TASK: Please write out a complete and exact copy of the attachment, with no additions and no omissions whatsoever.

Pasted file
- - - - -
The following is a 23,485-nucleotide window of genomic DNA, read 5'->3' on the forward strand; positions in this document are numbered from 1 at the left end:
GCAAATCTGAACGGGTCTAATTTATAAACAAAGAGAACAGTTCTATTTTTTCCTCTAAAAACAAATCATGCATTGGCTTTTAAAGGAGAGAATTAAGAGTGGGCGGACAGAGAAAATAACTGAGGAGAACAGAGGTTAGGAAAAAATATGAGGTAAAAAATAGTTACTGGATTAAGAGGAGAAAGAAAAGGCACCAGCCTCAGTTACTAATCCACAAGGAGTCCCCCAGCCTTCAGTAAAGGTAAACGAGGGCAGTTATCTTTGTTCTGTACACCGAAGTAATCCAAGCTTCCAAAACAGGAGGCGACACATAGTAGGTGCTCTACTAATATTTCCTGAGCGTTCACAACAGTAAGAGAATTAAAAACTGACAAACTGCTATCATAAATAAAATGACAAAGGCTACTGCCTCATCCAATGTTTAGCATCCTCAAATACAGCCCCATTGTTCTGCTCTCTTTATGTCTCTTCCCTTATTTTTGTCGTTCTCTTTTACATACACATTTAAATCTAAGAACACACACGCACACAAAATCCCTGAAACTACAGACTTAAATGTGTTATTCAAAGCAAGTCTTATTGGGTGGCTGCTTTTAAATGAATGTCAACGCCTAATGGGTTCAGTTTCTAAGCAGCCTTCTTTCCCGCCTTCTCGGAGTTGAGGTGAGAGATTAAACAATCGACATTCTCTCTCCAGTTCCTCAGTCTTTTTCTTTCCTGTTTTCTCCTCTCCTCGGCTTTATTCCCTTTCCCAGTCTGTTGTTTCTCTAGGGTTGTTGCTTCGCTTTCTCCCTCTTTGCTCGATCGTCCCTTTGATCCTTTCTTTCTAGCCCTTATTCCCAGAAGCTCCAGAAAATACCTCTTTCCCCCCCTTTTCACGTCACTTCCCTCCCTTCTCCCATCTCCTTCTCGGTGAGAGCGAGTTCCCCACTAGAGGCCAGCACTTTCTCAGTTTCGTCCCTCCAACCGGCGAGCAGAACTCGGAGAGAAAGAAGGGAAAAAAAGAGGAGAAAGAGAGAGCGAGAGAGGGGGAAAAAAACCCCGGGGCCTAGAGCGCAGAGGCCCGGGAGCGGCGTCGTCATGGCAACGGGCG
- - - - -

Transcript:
The following is a 23,485-nucleotide window of genomic DNA, read 5'->3' on the forward strand; positions in this document are numbered from 1 at the left end:
GCAAATCTGAACGGGTCTAATTTATAAACAAAGAGAACAGTTCTATTTTTTCCTCTAAAAACAAATCATGCATTGGCTTTTAAAGGAGAGAATTAAGAGTGGGCGGACAGAGAAAATAACTGAGGAGAACAGAGGTTAGGAAAAAATATGAGGTAAAAAATAGTTACTGGATTAAGAGGAGAAAGAAAAGGCACCAGCCTCAGTTACTAATCCACAAGGAGTCCCCCAGCCTTCAGTAAAGGTAAACGAGGGCAGTTATCTTTGTTCTGTACACCGAAGTAATCCAAGCTTCCAAAACAGGAGGCGACACATAGTAGGTGCTCTACTAATATTTCCTGAGCGTTCACAACAGTAAGAGAATTAAAAACTGACAAACTGCTATCATAAATAAAATGACAAAGGCTACTGCCTCATCCAATGTTTAGCATCCTCAAATACAGCCCCATTGTTCTGCTCTCTTTATGTCTCTTCCCTTATTTTTGTCGTTCTCTTTTACATACACATTTAAATCTAAGAACACACACGCACACAAAATCCCTGAAACTACAGACTTAAATGTGTTATTCAAAGCAAGTCTTATTGGGTGGCTGCTTTTAAATGAATGTCAACGCCTAATGGGTTCAGTTTCTAAGCAGCCTTCTTTCCCGCCTTCTCGGAGTTGAGGTGAGAGATTAAACAATCGACATTCTCTCTCCAGTTCCTCAGTCTTTTTCTTTCCTGTTTTCTCCTCTCCTCGGCTTTATTCCCTTTCCCAGTCTGTTGTTTCTCTAGGGTTGTTGCTTCGCTTTCTCCCTCTTTGCTCGATCGTCCCTTTGATCCTTTCTTTCTAGCCCTTATTCCCAGAAGCTCCAGAAAATACCTCTTTCCCCCCCTTTTCACGTCACTTCCCTCCCTTCTCCCATCTCCTTCTCGGTGAGAGCGAGTTCCCCACTAGAGGCCAGCACTTTCTCAGTTTCGTCCCTCCAACCGGCGAGCAGAACTCGGAGAGAAAGAAGGGAAAAAAAGAGGAGAAAGAGAGAGCGAGAGAGGGGGAAAAAAACCCCGGGGCCTAGAGCGCAGAGGCCCGGGAGCGGCGTCGTCATGGCAACGGGCG